And of course, a burger needs a side dish.  Upon my server’s suggestion, I went with the Parmesan Cheese Fries.  Fine shreds of Parmesan  and garlic aioli completely transform the common potato to Pharaoh status.  Although they are fries, I suggest using a fork with them rather than ones hands, as the aioli brings a greasy goodness to the dish.  Fresh rosemary adds a wonderful, savory wood element  as well, adding a yang touch to a yin food.  For my beverage, I selected the Menage a Trois Blend.  A fantastic red combination with hints of raspberry and blackberry.  I’m not sure on the year, but I think it’s a 2009.   The wine accompanied the meal flawlessly.

One  thing that I really like about this branch of The Counter are the pictures on the walls.  Photographs of a rock band and their instruments hang on the Eastern wall.  I love the creative fire energy this brings to the metal-dominated interior.  My favorite of the display is pictured above.  My server, Pamela, was absolutely golden in her service.   Personable and charming, she took care of my every need to ensure that I had a great dining experience, including walking me through the burger checklist.   Should you be visiting this specific location, I advise sitting in her section.  Parking options abound in Toluca Lake, but I usually find free parking on some of the residential streets – just check the signs for restrictions.  On my next journey here, I plan on trying The Counter Cobb, and perhaps the yin energy of a chocolate malt.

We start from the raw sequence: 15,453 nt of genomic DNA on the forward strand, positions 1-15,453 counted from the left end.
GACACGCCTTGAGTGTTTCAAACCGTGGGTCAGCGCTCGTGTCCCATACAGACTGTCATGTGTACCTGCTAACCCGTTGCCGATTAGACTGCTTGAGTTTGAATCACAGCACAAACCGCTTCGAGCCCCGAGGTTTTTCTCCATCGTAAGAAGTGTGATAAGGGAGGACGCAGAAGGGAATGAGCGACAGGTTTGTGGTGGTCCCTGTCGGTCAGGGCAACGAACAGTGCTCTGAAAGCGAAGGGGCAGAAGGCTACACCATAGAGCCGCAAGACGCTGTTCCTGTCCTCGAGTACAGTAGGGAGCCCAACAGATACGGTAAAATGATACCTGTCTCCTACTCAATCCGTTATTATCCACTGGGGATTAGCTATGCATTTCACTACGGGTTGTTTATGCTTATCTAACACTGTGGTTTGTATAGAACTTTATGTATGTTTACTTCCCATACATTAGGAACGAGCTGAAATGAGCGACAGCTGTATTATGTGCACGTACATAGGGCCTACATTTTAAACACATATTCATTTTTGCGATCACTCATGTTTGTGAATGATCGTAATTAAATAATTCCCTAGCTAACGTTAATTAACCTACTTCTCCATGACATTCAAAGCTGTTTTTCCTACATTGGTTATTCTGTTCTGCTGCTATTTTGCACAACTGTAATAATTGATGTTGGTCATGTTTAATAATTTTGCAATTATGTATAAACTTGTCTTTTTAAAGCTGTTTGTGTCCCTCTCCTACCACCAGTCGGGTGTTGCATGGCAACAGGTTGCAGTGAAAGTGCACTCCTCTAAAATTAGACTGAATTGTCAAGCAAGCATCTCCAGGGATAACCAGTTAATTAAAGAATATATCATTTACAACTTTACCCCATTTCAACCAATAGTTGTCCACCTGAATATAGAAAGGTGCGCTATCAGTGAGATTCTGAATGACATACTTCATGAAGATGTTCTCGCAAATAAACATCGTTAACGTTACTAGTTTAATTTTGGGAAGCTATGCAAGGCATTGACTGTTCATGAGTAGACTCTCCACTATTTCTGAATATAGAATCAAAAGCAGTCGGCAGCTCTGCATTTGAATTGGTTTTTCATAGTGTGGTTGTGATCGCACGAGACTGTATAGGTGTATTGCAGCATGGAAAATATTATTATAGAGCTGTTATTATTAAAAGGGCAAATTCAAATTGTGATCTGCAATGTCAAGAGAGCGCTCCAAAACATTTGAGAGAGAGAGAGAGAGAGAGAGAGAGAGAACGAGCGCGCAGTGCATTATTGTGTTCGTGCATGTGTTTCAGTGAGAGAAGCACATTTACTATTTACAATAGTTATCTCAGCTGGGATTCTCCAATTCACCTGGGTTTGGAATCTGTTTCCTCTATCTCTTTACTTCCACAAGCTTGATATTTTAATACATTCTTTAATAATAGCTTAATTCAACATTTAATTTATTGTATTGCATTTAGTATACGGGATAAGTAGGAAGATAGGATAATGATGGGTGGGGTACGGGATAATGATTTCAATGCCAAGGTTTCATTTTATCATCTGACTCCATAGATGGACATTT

The Counter Toluca Lake

10123 Riverside Drive, Suite A, North Hollywood CA 91602

Hours:  Sunday – Thursday 11:00 – 10:00,  Friday – Saturday 11:00 – 11:00

http://www.thecounterburger.com/Toluca_Lake_CA/

The Power of Pumpkin

I made the most amazing dish in my kitchen the other night – Pumpkin Pasta. I love anything pumpkin, and eat it not just in autumn months, but all year long. In feng shui folklore, the pumpkin has a very unique and rich history. A symbol of prosperity and wealth, the pumpkin was favored by the housewives of ancient China. They believed that this golden fruit would bring luck and abundance to all those that lived in the home, especially when placed in the Southeast area of a room or dwelling.

In modern times, the pumpkin is a universal symbol for Thanksgiving and All Hallows Eve. But the pumpkin also has amazing health benefits as well. Loaded with fiber, vitamins A and C, magnesium, and potassium, this golden wonder fruit is also very low in calories. The seeds have all of these benefits as well, and possess essential fatty acids good for brain activity and healthy skin. The flesh of the pumpkin also contains L-tryptophan, a natural chemical that stimulates feelings of happiness and contentment – helping to rid one of depressive and negative feelings

Some feng shui practitioners will suggest using pumpkin boxes filled with certain items to attract wealth. Personally, I feel pumpkin shaped boxes are just pretty to look at, and useful for storage. They would make great additions to a kitchen or dining area to conceal spices, toothpicks, or other small items.

Gold Pumpkin Box

To make the Pumpkin Pasta Sauce, take equal parts pumpkin puree and tomato-based pasta sauce. The puree and sauce can both be made from scratch, if desired, but I usually get the canned pureed pumpkin from the supermarket (along with a store-bought pasta sauce).  But the final ingredient that I feel makes this a well-balanced dish is red wine. Depending on how much I’m making, I usually add half a cup of wine to the mix, or more if making a substantial amount of sauce. The yin of the pumpkin and tomato co-habitat well with the yang energy of the red wine.  Spice it up the way you like.  Some things I’ve added in the past are diced tomatoes, peas, minced garlic, garlic powder, sea salt, cumin, nutmeg, cinnamon, and pieces of chicken breast.  Experiment and have fun.Pumpkin Card Seed Packet